American Pie Reviewby Scott Renshaw (renshaw AT inconnect DOT com)
July 8th, 1999
Starring: Jason Biggs, Chris Klein, Thomas Ian Nicholas, Tara Reid, Eddie Kaye Thomas, Natasha Lyonne, Mena Suvari, Seann W. Scott, Alyson Hannigan, Shannon Elizabeth, Eugene Levy.
Screenplay: Adam Herz.
Producers: Chris Weitz, Warren Zide, Craig Perry and Chris Moore. Director: Paul Weitz.
MPAA Rating: R (sexual situations, profanity, nudity, adult themes) Running Time: 96 minutes.
Reviewed by Scott Renshaw.
Ah, for those carefree days when a sniggering teen sex comedy could be a sniggering teen sex comedy. The time was the early 80s, when films like PORKY'S, LOSIN' IT and THE LAST AMERICAN VIRGIN celebrated the adolescent male in all his sex-obsessed glory. That was pre-AIDS, when no one thought twice about mining the blinding surge of hormones for all the low-brow humor it was worth. In 1999, apparently, you need to be more socially responsible in your portrayals of high school horn-dogs. Leering and debauchery are permitted only if you note the foolishness of leering and debauchery.
It's that one hypocritical miscalculation that spoils much of the puerile fun of AMERICAN PIE. The premise is teen sex comedy at its most fundamental: four seniors at a suburban Michigan high school, virgins all, make a pact to do the deed by prom night. Jim (Jason Biggs), utterly inept in his sexual explorations, finds himself sharing intimate moments with his dad (a brilliantly cast Eugene Levy) more often than any girl. Kevin (Thomas Ian Nicholas) is involved with Vicky (Tara Reid), but finds potential consummation complicated by the "l-word." Oz (Chris Klein), a jock who wants to be more sensitive, joins the choir to get closer to Heather (Mena Suvari). And mature-beyond-his-years Finch (Eddie Kaye Thomas) prefers having the worldly Jessica (Natasha Lyonne) spread rumors about his manly prowess.
Naturally, all of their tentative fumblings lead to humiliating, disgusting -- and sometimes very funny -- situations. Jim is caught by his parents in compromising positions with a tube sock and a warm apple pie. Party animal Stifler (Seann W. Scott, marvelously epitomizing teen jerk-dom) consumes a beer featuring a mystery ingredient. Finch falls victim to a laxative-laced mochachino. And unlucky Jim becomes an Internet star in a web-cast display of over-enthusiastic libido. The belly laughs are crude and far between, interrupted too often by the bland romance between Oz and Heather, but the outrageous situations and appealing cast maintain a high energy level. As unapologetic raunchiness, it's fairly effective.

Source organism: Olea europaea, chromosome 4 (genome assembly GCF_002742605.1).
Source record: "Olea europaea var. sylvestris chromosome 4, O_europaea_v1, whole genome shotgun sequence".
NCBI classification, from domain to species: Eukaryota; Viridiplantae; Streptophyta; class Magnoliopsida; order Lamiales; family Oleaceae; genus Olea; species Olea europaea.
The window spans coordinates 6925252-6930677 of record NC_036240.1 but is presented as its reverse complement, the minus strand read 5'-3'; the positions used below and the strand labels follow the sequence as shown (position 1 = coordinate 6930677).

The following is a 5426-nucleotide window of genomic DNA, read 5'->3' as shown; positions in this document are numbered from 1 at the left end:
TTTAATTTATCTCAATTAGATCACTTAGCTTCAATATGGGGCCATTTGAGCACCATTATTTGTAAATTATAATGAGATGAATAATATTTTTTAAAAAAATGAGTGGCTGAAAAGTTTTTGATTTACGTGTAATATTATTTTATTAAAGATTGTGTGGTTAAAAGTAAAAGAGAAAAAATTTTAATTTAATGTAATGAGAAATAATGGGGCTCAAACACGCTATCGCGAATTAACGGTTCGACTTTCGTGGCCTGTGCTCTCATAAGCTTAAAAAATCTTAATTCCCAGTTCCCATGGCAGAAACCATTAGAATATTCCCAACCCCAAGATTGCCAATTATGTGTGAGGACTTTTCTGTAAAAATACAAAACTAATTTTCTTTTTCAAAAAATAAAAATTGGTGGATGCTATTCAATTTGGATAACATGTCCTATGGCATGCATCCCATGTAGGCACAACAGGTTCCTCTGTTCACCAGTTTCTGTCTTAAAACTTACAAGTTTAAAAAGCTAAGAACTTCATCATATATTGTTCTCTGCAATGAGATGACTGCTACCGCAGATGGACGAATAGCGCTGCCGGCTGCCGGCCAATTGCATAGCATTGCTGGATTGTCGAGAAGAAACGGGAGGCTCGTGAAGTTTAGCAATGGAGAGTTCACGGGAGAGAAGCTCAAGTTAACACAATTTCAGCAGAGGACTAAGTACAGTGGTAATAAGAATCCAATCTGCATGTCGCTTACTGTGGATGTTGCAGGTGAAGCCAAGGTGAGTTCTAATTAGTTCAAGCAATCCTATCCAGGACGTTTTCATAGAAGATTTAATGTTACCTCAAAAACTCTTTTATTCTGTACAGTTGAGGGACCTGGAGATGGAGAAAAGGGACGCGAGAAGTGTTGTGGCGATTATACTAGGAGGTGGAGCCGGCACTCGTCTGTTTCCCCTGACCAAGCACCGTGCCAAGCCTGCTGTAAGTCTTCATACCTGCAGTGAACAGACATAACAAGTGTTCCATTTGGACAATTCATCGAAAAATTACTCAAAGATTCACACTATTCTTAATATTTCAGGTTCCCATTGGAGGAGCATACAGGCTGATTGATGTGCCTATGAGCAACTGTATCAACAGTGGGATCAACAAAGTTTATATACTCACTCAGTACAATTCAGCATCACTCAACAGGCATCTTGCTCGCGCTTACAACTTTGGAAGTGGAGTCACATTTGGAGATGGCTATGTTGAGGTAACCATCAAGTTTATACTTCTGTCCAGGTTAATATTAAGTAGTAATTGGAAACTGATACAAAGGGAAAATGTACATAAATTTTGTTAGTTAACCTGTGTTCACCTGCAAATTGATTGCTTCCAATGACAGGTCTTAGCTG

Then, without warning, AMERICAN PIE turns into apologetic raunchiness. As the film draws to a close, Jim lets loose with a speech about how tired he is of the emphasis on sex, which "isn't really that important." It's a jaw-dropping display of chutzpah from a film that has just spent 90 minutes yanking laughs from its audience with the idea that sex isn't everything, it's the only thing. The commentary rings even more hollow when AMERICAN PIE ends with a four-way, er, climax in which our protagonists all find themselves scoring anyway. And after that, the film tries once again to get message-y on us by having the four friends share a carbonated toast to the notion that the simple pleasures of high school friendship are more valuable than sex. It's enough to make you gag on your laxative-laced mochachino.
There is a place, of course, for films that cast a more thoughtful, skeptical eye on the caprices of youthful sexuality. Those films may be even more necessary now than ever. AMERICAN PIE, however, shouldn't have tried to be one of them, because there's also a place for a throwback to a time when you weren't expected to feel guity about your guffaws. Screenwriter Adam Herz and director Paul Weitz play the disingenuous game Don Rickles plays when he closes his act with an admonition that "we're all just one big family of Man" -- this after spending 90 minutes joking about tightwad Jews and Chinese drivers. If you're going to be naughty, at least have the nerve to stand by your naughtiness when it's funny. Herz and Weitz want to have their AMERICAN PIE and eat it too.
On the Renshaw scale of 0 to 10 chicken pies: 5.
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